Sharp pain in chest can be caused by anything from usual muscle pain to a heart attack and should never be ignored. Sometimes, it can be a medical emergency if it is due to a heart attack.
This is particularly important in the following cases:
If you are at a high risk of coronary heart disease, the chest pain can be more a signal for a more dangerous complication for you. Risk factors for coronary heart disease are:
If your chest pain subsides quickly without causing much problem, it is still good to see your doctor.
Chest pain is not always due to a heart problem, but sometimes it is a symptom of a problem with your heart. These are the following heart conditions that can trigger a sharp pain in the chest:
Angina is a condition where the blood supply to the muscles of the heart is restricted due to blockages in coronary arteries because of the underlying coronary artery disease.
Often the pain indicates angina if it is due to something wrong happening with your heart.
Heart attack is a condition where the blood supply to a part of your heart is suddenly blocked completely.
Chest pain caused by angina tends to be triggered by stresses such as due to a physical activity or emotional burden, and improves with rest after a few minutes.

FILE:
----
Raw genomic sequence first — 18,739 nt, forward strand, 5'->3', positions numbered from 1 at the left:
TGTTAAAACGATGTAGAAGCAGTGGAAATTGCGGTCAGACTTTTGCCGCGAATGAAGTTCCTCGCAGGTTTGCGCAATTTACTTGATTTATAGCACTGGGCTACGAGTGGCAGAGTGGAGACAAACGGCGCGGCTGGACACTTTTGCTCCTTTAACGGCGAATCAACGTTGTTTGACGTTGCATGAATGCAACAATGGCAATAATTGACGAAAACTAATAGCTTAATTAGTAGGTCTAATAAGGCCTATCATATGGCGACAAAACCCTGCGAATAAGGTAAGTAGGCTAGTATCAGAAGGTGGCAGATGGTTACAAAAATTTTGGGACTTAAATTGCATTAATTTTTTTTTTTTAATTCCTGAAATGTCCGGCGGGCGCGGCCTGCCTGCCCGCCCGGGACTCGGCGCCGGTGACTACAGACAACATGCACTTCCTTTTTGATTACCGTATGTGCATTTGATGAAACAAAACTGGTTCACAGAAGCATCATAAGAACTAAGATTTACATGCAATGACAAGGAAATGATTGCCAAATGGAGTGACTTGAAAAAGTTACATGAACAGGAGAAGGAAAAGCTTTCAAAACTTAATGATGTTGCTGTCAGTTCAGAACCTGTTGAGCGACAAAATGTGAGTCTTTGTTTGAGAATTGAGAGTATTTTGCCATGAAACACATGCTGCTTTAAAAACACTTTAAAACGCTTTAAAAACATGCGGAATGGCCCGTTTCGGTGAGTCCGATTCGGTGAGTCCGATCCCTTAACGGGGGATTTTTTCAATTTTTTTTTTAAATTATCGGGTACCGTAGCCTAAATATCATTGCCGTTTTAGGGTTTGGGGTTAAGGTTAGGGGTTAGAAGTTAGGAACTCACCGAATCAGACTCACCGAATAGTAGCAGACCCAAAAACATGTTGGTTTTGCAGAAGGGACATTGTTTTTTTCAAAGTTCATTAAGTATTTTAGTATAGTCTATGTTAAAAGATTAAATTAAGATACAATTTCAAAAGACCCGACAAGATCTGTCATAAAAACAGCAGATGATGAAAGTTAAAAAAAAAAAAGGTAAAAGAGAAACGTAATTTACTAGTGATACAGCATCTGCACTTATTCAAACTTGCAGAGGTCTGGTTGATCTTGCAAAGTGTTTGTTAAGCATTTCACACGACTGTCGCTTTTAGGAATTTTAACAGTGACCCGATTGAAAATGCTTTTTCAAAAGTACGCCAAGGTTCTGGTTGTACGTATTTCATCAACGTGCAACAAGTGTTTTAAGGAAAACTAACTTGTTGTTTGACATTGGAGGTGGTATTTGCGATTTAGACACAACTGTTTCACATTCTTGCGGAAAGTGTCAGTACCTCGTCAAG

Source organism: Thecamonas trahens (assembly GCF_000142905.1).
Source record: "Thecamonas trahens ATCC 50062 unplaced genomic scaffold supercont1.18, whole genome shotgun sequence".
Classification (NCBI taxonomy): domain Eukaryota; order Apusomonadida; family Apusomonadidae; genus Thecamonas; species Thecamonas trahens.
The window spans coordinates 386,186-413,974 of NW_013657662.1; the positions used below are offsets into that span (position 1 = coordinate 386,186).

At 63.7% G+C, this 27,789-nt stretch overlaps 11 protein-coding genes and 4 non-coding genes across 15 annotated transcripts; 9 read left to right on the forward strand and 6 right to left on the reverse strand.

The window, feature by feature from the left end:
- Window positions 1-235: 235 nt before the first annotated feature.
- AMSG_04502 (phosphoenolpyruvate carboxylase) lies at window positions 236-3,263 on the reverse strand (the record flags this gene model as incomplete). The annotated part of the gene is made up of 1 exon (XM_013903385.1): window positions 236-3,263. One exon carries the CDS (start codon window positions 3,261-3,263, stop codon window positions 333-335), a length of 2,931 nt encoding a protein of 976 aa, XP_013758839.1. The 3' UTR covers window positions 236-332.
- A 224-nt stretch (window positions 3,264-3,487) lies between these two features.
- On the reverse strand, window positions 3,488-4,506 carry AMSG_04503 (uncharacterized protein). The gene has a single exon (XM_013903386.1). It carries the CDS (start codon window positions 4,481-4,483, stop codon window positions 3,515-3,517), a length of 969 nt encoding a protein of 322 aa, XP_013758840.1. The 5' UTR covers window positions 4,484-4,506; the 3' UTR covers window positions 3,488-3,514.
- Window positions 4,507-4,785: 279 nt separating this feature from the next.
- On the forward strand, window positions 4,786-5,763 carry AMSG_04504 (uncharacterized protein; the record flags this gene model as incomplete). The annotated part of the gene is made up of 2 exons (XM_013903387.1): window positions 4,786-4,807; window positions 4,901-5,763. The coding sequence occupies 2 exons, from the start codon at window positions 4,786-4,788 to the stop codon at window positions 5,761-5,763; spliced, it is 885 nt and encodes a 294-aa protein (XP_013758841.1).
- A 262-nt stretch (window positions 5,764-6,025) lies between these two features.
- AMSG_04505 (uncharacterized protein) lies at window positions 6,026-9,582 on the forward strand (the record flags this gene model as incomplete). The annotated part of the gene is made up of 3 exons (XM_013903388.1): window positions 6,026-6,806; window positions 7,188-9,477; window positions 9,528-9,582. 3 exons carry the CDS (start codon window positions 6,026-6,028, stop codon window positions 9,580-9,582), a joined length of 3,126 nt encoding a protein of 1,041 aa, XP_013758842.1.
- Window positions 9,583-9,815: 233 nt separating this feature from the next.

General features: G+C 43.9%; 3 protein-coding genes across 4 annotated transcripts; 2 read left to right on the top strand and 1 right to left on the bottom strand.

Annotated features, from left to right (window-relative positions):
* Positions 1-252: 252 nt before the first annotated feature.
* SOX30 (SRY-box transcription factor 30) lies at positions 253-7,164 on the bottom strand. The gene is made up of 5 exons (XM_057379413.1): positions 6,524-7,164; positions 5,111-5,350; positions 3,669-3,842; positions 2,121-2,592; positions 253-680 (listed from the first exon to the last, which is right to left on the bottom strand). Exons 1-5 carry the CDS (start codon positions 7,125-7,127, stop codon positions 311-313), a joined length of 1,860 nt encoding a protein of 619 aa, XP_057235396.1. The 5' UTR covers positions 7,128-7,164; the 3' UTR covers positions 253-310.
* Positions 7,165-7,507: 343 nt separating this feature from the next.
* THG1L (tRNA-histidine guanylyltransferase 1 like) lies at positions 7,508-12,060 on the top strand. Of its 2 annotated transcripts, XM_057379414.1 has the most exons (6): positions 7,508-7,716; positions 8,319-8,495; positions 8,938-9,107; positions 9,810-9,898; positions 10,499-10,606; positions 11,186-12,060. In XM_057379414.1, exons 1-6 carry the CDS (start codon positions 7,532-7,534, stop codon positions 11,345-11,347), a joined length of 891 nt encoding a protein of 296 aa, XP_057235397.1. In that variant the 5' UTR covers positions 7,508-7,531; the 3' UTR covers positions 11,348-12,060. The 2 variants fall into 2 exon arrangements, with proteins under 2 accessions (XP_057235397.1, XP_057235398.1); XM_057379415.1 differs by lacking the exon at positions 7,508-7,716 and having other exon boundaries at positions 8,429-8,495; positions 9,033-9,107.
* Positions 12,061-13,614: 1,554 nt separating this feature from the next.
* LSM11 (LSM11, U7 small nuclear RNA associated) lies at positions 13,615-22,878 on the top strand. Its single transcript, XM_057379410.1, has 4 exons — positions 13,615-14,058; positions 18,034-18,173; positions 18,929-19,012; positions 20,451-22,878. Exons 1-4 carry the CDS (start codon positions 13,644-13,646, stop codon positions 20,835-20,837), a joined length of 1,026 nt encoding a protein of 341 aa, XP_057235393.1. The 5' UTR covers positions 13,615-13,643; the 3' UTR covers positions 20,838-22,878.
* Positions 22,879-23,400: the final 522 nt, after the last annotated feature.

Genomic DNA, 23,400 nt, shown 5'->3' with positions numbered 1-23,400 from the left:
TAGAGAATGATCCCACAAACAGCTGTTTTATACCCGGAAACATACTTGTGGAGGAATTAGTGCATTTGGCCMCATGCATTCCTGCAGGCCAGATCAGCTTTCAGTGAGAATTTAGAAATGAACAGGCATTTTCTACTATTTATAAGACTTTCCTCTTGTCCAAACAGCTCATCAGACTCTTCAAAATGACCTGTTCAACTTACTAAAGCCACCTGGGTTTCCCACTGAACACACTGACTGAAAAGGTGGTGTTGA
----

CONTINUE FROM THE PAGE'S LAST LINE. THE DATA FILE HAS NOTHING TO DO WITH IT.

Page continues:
Symptoms of a heart attack tend to last more than 15 minutes. The pain occurs even at rest, and may be accompanied with sweating and vomiting.
If you've been diagnosed with angina previously, you can consume the tablet in case a sharp chest pain develops. If the first dose does not work, you can take a second dose after about 5 minutes.
Chest pain is not always due to angina or heart attack. Sometimes, other factors can be responsible for it, such as:
Early signs and symptoms of heart attack (myocardial infarction). . . .
How does excess fluid around the heart develop? The heart is. . . .
Normal heart sounds A doctor listens to your heart beats by. . . .
What is myocardial infarction (heart attack)? Myocardial. . . .
What is an electrocardiogram? An electrocardiogram (sometimes. . . .
Coronary heart disease (CHD) also called coronary artery disease. . . .